Fun Facts About Rabbits

There are some fun facts about rabbits that rabbit owners and breeders will want to know. People raise rabbits for various reasons: some people keep rabbits as pets, some breed rabbits for rabbit shows, some raise rabbits for food and some raise rabbits to make yarn from their fur. Rabbits can be good house pets if they're properly tamed. Some will even learn to respond to their names or use a litter box.

Here are some interesting things to know about rabbits:

  • Twice, once in 1978 and again in 1999, there were two large litters of 24 babies. These litters are the largest ever born. A typical rabbit litter ranges from 1 to 12 kits, or baby rabbits.
  • The longest ears on a rabbit are 31.125 inches long. The biggest bunny weighted 26 pounds, 7 ounces.
  • The smallest wild rabbit bred weighed less than a pound. This particular rabbit is known as the Little Idaho rabbit, or Pygmy Rabbit.
  • The oldest rabbit lived to be 19 years old. Rabbits generally live five to seven years.
  • The highest recorded rabbit jump is one meter. The longest recorded jump is three meters.
  • Rabbits have 18 toenails. There are four on each of the back feet, and five on each of the front feet.
  • Rabbits have a second tooth behind each upper incisor. These are known as peg teeth for their peg-like shape.
  • There are more than 150 different rabbit colors.
  • Across the different breeds and different colors, rabbits only have five different eye colors: brown, blue-grey, blue, pink and marbled.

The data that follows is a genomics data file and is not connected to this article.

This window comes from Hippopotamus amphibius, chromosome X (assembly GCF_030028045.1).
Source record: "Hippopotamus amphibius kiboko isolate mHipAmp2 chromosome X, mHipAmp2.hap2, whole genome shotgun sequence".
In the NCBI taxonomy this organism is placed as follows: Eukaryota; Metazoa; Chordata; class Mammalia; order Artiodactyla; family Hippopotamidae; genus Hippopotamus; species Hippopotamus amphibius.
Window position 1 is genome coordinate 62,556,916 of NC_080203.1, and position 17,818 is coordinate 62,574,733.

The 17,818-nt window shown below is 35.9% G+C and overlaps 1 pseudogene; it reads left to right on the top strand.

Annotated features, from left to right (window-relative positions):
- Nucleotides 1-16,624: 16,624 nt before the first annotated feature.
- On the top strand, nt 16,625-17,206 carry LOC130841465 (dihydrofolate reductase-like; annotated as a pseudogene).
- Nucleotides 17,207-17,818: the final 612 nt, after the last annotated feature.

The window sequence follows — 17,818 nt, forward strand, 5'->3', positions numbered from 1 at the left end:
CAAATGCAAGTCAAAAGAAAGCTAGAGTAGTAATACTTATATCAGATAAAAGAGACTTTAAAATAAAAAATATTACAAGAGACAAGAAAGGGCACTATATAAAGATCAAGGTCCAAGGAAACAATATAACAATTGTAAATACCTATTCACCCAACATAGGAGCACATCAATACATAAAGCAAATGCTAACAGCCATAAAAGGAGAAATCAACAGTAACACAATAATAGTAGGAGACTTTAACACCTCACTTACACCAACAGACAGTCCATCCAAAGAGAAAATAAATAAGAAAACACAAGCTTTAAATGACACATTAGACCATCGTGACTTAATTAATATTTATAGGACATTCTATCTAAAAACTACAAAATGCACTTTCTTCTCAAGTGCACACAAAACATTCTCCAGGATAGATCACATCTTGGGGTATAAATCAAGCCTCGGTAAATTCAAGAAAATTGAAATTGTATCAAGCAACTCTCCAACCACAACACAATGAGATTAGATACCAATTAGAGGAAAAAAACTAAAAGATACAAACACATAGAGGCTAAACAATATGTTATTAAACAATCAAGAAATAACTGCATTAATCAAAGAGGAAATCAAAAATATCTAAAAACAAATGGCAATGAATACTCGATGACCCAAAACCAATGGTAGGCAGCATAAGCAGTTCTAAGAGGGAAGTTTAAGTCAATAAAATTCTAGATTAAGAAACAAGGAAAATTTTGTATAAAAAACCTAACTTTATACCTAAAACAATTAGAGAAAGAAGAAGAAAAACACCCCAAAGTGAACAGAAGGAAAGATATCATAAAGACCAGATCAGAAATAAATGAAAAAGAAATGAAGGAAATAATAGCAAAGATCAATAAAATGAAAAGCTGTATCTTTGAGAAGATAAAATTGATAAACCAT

• Rabbits can see behind them without turning their heads, because of the placement of their eyes.
  • Female rabbits have a bifurcated uterus. They can carry two litters of different gestational ages sired by two different bucks, but this is not recommended.
  • Rabbits are often sterile during the summer. Their fertility returns once temperatures cool.
  • Rabbits are most active at dawn and dusk. 
  • Rabbits are not rodents. They are lagomorphs and are related to hares and pikas.
  • Rabbits are social creatures that live in small groups in the wild. This separates them from hares, which tend to be solitary.
  • A rabbit cage should be four times larger than the rabbit's adult size and built to keep predators out.
  • Rabbits are naturally timid because they are prey animals. Holding and playing with your rabbit daily will help to tame it.
  • Rabbits aren't good pets for small children, who may handle the animal too roughly or frighten it with sudden moves.
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